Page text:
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Making Creative Dishware Sets with French Ceramics

As we wrap up the season of holiday entertaining, I find myself thinking about dishware sets. Instead of the couple of plates and bowls you use daily, entertaining has most people emptying the cabinets to serve the 8, 12, 30 people gathered for dinner, brunch, or afternoon cocktail party. If you’re not used to crowds in your home, finding enough of the proper servingware can be the biggest challenge. That’s where having flexible dishware sets comes in.

One of my favorite current trends with tableware sets and decorative dinner plates is having pieces that mix and match. Individual dinner plates with fun designs or vibrant colors make each place setting really stand out, and add incredible depth to a table. Layering dishes with different complimenting colors and designs is another deceptively simple way to create a dynamic table setting.

For color and pattern, I feel like French ceramics have a playful spirit, polka dot plates bowlsparticularly those from Provence. Whimsy endues polka dot plates and bowls by Richard Esteban as well as the delicate pastel washes of Sylvie Durez’s one of a kind French ceramics. Then there are details like Poterie Ravel‘s pitchers splattered glazes or the delicate edging of their bowls. Patrice Voelkel’s French ceramics go another direction with jewel-toned glazes and local black clay. No matter what speaks to your aesthetic, these plates and bowls are truly unique and make any table stand out.

Of course, French ceramics are useful throughout the year, not just around the holidays. Their festive spirit injects joy into all occasions, from toast covered with your favorite jam for breakfast to celebrating a birthday or anniversary. Appetizer dishes hold daily snacks, pitchers bouquets of fresh flowers, and bowls everything from ice cream to cereal. Richard’s plates and bowls are an excellent example of the versatility of French ceramics. The soft yellow base glaze makes food look delicious and the playful dots, stripes, bird, or dog motifs add lively personality to these decorative dinner plates.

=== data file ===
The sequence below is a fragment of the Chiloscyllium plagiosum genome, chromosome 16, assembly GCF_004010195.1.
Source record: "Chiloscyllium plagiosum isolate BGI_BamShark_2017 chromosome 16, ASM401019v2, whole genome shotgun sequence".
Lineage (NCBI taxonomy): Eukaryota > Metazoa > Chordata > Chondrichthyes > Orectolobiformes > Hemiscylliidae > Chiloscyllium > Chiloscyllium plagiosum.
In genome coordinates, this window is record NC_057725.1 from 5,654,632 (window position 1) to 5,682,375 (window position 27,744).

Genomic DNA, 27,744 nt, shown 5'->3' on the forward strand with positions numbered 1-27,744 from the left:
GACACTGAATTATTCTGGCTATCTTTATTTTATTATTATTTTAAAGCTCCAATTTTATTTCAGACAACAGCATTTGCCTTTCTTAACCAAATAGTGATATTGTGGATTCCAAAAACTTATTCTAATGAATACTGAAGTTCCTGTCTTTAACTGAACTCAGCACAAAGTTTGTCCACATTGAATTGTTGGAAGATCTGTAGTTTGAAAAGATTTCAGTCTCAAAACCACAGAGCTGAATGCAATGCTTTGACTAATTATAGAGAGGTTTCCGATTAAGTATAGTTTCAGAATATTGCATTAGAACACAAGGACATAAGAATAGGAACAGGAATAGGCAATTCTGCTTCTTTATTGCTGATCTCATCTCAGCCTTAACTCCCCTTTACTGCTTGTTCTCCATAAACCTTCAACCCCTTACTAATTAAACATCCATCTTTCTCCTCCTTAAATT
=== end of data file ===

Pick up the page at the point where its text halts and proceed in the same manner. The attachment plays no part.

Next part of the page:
Paired with weighty pieces like the barn red milk pitcher or a rustic casserole full of tonight’s dinner, it’s hard to resist these French ceramics.

How do you dress up your table for the holidays or everyday dining? What are your favorite French ceramics? Are there dishware sets you absolutely adore? Leave a comment below and let us know!

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Just Opened: New Exhibition on French Ceramics in LA

Love French ceramics from the seventeenth- and eighteenth-centuries? Then you need to check out the exhibition that opened last Saturday, October 6, at the Los Angeles County Museum of Art (LACMA). Entitled “Daily Pleasures: French Ceramics from the MaryLou Boone Collection,” it features over 130 examples of faïance, soft-paste porcelain, and hard-paste porcelain used in French daily life.

I found out about this exhibition months ago and wrote about it when comparing French ceramics past and present. For example, the curves of French country pottery pitchers mirror those of antique ewers which traditionally held water for washing in the morning. Other French ceramics in the exhibition include tablewares, tea accouterments, toiletry items, and even pieces used in times of sickness. The sugar bowl and spoon featured on LACMA’s blog is charming, with soft pink accents and a curiously slotted spoon.

Covered Sugar Bowl, 1780, Lunéville, France; and Sugar Spoon, 1775, Lunéville Petit Feu Faïence Manufactory, Lunéville, France; gifts of MaryLou Boone, photos © Susan Einstein